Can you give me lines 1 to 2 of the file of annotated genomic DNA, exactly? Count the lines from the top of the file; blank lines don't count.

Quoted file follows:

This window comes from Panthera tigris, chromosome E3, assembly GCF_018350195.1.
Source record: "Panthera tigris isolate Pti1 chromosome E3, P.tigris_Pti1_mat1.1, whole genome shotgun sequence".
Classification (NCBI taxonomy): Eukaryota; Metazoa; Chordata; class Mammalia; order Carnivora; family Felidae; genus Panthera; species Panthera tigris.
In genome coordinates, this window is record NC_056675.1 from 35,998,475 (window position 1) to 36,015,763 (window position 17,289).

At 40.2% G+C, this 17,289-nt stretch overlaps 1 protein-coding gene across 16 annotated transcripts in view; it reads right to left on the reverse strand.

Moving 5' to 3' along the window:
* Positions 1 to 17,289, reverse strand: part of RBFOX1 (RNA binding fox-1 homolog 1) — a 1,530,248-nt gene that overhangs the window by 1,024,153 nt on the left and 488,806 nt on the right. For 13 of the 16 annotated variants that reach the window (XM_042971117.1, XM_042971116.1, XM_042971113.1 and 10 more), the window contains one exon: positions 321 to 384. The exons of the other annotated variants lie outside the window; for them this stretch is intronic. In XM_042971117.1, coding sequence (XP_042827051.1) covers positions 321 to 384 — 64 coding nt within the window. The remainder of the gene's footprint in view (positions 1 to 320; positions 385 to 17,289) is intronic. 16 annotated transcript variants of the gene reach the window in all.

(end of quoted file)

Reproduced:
This window comes from Panthera tigris, chromosome E3, assembly GCF_018350195.1.
Source record: "Panthera tigris isolate Pti1 chromosome E3, P.tigris_Pti1_mat1.1, whole genome shotgun sequence".